(9) If the Department of Revenue receives a referral under paragraph (8) of this subsection, such referral shall be entered into the motor vehicle database within five days of receipt and the Department of Revenue shall refuse to renew the registration of such motor vehicle and shall prohibit the title transfer of such vehicle within this state unless and until the civil monetary penalty plus any late fee is paid to the governing body. The Department of Revenue shall mail a notice to the registered owner of such motor vehicle that informs such owner:
(A) That the registration of the vehicle involved in the violation will not be permitted to be renewed;
(B) That the title of the vehicle involved in the violation will not be permitted to be transferred in this state;
(C) That the aforementioned penalties are being imposed due to the failure to pay the civil monetary penalty plus any late fee for an ordinance violation adopted under the authority of this Code section; and
(D) Of the procedure that the person may follow to remove the penalties.
Prior to this amendment, the previous law had few recourse against people who were smart and clever enough to carefully read the law and simply not pay the “civil penalties”. There were veiled suppositions and hypothetical statements made by various local government websites and local government employees that someone COULD face collection action or have the matter show up on a credit report. But these statements were never definitive and largely relied on most people’s ignorance of the law. It relied on the “uncertainty factor”. School bus camera tickets are not a debt. The imposed civil penalty was not part of a contract anyone agreed to or signed, and because of these two issues, legitimate collection agencies could not attempt collection action based on any debt or contract claim.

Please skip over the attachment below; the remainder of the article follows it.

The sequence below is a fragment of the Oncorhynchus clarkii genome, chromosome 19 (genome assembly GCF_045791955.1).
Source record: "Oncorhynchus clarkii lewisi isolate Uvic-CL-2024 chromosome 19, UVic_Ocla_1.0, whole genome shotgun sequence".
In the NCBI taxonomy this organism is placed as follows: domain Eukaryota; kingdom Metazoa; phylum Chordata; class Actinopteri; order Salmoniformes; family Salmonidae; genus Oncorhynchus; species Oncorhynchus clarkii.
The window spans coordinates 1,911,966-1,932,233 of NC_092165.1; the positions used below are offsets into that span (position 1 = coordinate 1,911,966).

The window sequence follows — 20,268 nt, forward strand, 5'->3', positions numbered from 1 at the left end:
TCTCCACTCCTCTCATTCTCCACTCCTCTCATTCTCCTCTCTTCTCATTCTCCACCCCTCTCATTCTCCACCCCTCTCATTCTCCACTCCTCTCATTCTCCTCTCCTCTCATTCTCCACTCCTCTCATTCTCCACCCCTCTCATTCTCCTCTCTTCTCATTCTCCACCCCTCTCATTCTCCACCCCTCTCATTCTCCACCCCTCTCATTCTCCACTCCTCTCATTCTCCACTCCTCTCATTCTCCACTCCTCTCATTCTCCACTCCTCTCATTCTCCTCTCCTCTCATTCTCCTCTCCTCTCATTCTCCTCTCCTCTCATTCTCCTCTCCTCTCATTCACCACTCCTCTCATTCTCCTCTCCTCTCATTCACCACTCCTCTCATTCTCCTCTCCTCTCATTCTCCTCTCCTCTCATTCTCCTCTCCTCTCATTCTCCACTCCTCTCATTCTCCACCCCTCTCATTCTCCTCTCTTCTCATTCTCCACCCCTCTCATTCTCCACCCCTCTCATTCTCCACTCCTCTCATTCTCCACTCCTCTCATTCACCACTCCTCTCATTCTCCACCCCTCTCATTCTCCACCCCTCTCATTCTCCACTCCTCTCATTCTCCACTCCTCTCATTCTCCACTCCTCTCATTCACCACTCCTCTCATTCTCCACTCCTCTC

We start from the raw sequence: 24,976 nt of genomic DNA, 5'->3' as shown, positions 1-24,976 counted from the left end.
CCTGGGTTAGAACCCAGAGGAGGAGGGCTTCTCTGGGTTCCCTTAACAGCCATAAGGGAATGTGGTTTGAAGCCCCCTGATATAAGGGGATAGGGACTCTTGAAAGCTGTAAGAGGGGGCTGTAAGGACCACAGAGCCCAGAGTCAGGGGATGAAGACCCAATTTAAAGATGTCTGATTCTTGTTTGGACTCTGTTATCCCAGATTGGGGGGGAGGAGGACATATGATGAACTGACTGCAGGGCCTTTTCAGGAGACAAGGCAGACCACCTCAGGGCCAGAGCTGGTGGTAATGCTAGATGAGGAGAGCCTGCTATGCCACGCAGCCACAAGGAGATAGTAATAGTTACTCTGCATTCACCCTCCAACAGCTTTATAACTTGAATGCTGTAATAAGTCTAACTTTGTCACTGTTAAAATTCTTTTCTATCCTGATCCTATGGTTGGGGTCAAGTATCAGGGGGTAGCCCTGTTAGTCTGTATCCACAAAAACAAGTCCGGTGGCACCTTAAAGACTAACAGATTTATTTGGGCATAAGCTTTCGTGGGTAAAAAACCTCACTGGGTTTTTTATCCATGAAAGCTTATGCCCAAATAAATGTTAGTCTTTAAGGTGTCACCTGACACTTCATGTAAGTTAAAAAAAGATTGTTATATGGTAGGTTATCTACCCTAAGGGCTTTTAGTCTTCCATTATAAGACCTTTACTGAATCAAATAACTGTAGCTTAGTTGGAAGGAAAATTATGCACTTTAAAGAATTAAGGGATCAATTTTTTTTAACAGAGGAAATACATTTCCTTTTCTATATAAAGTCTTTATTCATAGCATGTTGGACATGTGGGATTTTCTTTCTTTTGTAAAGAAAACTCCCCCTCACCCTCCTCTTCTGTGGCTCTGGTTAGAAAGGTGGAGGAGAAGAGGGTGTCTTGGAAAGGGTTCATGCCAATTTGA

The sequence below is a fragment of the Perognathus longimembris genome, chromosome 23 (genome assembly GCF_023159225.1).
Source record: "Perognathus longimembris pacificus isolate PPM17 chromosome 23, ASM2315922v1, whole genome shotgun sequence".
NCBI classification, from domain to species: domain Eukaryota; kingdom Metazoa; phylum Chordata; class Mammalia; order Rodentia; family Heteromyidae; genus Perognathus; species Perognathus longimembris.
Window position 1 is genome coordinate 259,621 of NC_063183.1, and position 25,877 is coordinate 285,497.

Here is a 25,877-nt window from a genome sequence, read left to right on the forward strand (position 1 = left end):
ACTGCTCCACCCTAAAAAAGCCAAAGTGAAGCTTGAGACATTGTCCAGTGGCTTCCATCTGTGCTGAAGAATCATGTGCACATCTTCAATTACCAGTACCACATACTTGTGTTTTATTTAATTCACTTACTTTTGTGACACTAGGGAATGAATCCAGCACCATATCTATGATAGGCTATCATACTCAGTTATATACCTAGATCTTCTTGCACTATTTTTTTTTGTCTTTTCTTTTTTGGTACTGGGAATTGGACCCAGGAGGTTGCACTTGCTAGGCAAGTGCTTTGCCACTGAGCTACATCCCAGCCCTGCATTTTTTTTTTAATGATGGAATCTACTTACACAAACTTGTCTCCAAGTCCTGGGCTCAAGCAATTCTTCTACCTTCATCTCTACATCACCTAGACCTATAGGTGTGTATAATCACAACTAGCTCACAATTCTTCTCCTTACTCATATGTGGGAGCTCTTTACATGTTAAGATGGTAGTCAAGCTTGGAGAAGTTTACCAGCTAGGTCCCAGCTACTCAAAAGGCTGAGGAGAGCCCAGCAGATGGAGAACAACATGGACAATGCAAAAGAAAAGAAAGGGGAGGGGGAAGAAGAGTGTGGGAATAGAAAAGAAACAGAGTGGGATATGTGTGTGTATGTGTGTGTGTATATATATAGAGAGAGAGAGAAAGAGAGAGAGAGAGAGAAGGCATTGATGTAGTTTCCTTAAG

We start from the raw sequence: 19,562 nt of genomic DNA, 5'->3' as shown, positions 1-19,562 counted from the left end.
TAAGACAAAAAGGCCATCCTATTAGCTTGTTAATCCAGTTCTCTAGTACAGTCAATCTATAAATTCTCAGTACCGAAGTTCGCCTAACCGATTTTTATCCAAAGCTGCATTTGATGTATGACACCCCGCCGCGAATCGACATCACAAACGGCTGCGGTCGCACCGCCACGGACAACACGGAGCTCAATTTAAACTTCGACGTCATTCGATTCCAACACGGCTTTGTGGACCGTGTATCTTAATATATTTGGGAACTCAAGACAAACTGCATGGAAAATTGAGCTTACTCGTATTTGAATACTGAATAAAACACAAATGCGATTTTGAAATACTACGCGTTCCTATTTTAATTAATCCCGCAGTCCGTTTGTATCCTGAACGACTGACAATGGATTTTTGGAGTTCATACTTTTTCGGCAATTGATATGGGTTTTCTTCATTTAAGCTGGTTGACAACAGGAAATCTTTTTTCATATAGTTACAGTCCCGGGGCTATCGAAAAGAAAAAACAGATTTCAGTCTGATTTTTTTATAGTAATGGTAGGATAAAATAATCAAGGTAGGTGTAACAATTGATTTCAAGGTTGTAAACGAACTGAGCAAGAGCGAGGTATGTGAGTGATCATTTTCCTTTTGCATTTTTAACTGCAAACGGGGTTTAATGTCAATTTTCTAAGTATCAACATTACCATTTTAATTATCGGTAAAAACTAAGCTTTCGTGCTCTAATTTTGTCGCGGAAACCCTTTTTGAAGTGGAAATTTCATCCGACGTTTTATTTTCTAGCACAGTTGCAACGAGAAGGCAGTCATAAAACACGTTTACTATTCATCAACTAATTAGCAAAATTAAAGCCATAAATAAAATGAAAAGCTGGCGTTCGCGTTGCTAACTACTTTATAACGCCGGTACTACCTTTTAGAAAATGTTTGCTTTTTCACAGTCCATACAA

But now, things seems to have changed. If you don’t pay the civil penalty, then you theoretically can’t renew your Georgia car registration or transfer your Georgia car title. I say theoretically because this amendment is newly passed and has not yet been implemented or executed. Also, it currently appears that drivers with non-Georgia car tags and car registrations will be exempt from this. This appears to be an unintentional loophole due to the fact that Georgia cannot compel any other state to NOT renew their state’s car titles or refuse to transfer their state’s car titles. However, we will see what transpires in the weeks and months to come.
Also, it appears this recent amendment sets the stage for “school zone speeding camera tickets” using cameras along with radar, speed-detection devices. This does not currently exist but it appears there will soon be warning signs near school zones warning people that speeding in school zones will be monitored and enforced by a combination of cameras and speed radar devices.
As with all laws, the true impact and consequences of this new amendment remains to be seen. There is some benefit where people will not suffer egregious financial penalties if a driver gets caught up in this situation more than once. There will also be fewer situations where drivers on the opposite lane will suffer a camera ticket.
However, the birth of school zone speeding camera tickets and holding people’s car registrations and car titles hostage to questionable camera ticketing systems by a for-profit company remains a great concern.
We feel that it is too early to tell what the long-term impact will be. Further, we are still studying this new amendment and public comments to determine what we advise people to do.
- The ViolationInfo.com Camera Ticket “Scam” in Georgia
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- ViolationInfo.com’s “Final Notice of Violation And” (Cobb County, GA)